Discus (Symphysodon discus) are majestically graceful fish whose popularity has almost overshadowed that of the angelfish (Pterophyllum scalare). If kept well, they can grow to be as large as a dinner plate! Numerous varieties have emerged from the principally wild brown colouration to magnificent blues and reds.
Choosing a healthy Discus
- Body colouration should be clear and bright, fins held erect, fish should be alert and swims without undue effort.
- Do not choose a fish that sinks or bobs to the surface, have lumps, bumps, or wounds or clamped fins.
- Fish should not have a trail of excreta and they should not be ‘sulking’ in the corner.
- Do not buy fish from aquariums that contain dead, dying or diseased fish.
- Do not buy fish from tanks that have an unusual colouration as it is highly likely that the fish are being dosed with some drugs.
- If you have any concerns, get a vet check.
Caring for your Discus
Discus have been labelled as fussy fish and not recommended for amateurs because water conditions must be kept at the optimum. However, this is not so much of a problem with many parts of Victoria and Tasmania where the water from the tap is naturally soft. They prefer high water temperatures 27.8-28.9u00b0C, a pH of between 6.0-6.5 and a general hardness of around 100ppm.
Tests should be performed on your tap water to check its suitability for your fish. If there are deficiencies, water conditioners are available. An efficient filtration of a suitable size is needed to maintain water quality and for aeration. Daily 10% partial water changes are recommended in conjunction with a gravel clean. The filters should be rinsed lightly in a bucket of aquarium water before it gets clogged up or every two weeks (whichever occurs first).
This care sheet will not delve into great detail regarding breeding as this is best done by consulting with a breeder.
It is almost impossible to determine the sex of fish externally. Some texts mention that females may have thicker breeding tubes, but according to an expert breeder, even the discus fish themselves get it wrong! He was concerned because two fish had been paired up and they laid eggs that never hatched. It was only when the breeder observed each fish depositing their own batches of eggs on a slate that he realised both fish were female.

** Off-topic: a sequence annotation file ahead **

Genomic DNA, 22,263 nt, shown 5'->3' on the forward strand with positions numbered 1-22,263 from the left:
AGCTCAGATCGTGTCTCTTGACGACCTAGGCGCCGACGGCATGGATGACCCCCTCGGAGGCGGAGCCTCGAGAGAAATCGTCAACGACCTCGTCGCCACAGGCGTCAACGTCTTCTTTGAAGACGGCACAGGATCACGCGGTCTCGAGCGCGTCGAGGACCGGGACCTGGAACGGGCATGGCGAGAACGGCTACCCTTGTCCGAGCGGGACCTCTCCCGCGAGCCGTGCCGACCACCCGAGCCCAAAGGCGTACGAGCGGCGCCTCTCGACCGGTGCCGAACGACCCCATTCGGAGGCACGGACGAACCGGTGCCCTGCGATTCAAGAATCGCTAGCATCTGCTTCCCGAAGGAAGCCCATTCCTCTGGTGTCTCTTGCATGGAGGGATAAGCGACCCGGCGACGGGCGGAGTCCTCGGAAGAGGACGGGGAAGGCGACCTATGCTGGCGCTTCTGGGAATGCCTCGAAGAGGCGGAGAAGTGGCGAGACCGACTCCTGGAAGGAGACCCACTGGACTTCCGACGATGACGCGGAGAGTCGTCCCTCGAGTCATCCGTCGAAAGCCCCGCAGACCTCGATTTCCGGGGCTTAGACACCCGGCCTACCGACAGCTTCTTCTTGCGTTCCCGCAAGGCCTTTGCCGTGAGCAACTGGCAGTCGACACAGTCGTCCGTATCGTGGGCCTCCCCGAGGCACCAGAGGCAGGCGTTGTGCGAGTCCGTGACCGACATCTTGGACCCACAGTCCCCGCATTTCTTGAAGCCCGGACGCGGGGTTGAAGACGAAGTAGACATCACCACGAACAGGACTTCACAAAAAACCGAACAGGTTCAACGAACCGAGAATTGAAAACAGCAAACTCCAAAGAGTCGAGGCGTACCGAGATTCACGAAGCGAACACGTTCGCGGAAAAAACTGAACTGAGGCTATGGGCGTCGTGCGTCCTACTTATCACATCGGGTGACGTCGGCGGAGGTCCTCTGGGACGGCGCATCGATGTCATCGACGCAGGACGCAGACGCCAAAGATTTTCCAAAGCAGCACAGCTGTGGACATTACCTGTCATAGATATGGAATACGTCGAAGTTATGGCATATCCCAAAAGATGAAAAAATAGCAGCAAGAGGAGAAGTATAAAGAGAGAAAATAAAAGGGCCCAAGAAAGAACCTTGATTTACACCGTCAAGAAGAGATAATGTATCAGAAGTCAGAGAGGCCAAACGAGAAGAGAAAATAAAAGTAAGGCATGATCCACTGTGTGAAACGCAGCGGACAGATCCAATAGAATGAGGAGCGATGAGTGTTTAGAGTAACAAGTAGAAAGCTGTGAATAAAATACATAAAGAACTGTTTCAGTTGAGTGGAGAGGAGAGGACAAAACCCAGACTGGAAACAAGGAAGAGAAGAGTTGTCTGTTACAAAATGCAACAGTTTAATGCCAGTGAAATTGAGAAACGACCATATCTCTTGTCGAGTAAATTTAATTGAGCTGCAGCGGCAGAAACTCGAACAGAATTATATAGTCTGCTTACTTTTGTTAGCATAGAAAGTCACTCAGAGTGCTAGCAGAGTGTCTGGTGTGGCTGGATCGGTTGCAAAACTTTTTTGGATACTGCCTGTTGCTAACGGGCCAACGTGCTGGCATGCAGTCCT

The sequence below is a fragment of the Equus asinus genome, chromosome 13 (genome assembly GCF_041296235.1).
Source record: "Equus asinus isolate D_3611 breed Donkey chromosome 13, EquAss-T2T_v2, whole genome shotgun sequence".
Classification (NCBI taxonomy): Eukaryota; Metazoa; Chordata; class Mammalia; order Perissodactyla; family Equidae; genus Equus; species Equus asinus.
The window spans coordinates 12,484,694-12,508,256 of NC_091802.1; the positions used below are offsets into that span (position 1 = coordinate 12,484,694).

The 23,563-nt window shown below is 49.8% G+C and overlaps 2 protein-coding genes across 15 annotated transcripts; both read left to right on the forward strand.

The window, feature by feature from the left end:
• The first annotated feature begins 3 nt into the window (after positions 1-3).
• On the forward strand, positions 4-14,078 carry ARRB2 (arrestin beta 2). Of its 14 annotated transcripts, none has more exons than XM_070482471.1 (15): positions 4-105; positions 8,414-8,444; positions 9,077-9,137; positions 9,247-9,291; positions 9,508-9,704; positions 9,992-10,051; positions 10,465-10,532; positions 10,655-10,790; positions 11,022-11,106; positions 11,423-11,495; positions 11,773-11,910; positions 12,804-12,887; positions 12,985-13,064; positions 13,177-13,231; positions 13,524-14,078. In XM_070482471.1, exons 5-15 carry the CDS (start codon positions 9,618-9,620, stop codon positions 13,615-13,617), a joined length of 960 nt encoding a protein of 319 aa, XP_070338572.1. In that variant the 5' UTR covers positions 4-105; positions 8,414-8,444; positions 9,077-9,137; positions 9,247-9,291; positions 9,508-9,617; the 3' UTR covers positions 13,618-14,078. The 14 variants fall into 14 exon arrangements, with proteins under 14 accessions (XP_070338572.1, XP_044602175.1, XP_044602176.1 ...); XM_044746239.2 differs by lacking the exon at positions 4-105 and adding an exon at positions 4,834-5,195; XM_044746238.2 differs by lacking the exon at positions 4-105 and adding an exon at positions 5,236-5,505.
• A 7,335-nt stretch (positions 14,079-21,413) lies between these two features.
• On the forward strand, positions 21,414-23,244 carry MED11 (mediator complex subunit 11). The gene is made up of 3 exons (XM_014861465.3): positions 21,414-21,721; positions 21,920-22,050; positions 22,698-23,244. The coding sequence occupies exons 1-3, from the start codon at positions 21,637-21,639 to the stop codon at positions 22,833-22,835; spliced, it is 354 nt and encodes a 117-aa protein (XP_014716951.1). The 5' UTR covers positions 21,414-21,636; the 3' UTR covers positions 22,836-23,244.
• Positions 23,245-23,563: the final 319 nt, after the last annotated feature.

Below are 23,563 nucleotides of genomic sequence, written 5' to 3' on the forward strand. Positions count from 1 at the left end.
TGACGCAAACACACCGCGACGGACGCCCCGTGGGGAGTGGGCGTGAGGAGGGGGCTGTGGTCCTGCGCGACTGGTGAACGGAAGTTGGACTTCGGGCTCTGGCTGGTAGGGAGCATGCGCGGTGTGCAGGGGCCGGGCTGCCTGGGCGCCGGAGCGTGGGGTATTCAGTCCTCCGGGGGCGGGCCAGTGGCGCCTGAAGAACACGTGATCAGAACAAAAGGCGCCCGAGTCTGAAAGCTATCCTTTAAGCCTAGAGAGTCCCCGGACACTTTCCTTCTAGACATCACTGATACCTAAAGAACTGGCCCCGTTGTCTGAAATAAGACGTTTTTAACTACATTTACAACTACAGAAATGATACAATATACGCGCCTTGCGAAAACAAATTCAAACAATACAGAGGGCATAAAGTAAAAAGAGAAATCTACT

Optimal water conditions are required and fish must be paired off (naturally) and in good nutritional body condition. The female deposits her eggs onto a slate and the male fertilises them with his milt. Both parents sweep clean oxygenated water over the eggs, and may pick out diseased or unfertilised eggs. After a period of incubation the fry hatch and just before completely resorbing their tiny yolk sacs, they cling onto their parentsu2019 flanks to begin grazing on the special fry food produced by special mucous glands in response to hormonal triggers.
Discus dietary requirements
Discus feed at all levels of the aquarium and will accept most foods, but their colours are more brilliant when fed live foods, however, some live foods may be a potential source of parasites. Small floating pellets are best in terms of keeping that tank clean as excess food can be easily removed and reduces the likelihood of them picking up excessive loads of parasites from the floor.
The smaller size pellets also ensures that all fish get their share. It is important not to overfeed as it could cause indigestion and/or contaminate the tank. When in doubt, feed less but more frequently. However, in the instance where there is a serious case of dominance, food should be better dispersed. An important note is that mammalian fats (e.g. from beef heart, meat, offal) are poorly digested in fish. All fat must be trimmed off and this food should only be used sparingly.
Discus can be kept with various South American tetras with the most common being the iridescent neon tetras or cardinal tetras. Basically, any peaceful small fish that enjoys the same water conditions as your prized discus fish. Bronze catfish are often kept to act as natural vacuum cleaners.
Water testing should be conducted every 1-2 weeks and when performing a water change. It is recommended that a faecal examination be conducted once a month to ensure that your discus has not picked up any pathogens (particularly important if feeding live food, or there have been regular new introductions of fish or plants into your aquarium). This can be introduced to the tank with new fish, live food, plants or other aquarium furnishings and equipment shared between tanks. Even if fish are not exposed to these, they may carry parasites within themselves that could build up over time in the aquarium. One particular disease to watch for is ‘Hole In The Head’ disease.
If you are unsure of a problem that exists in your fish or your tank, do not hesitate to contact your local veterinarian with fish expertise (www.acvs.org.au) or a veterinary diagnostic laboratory.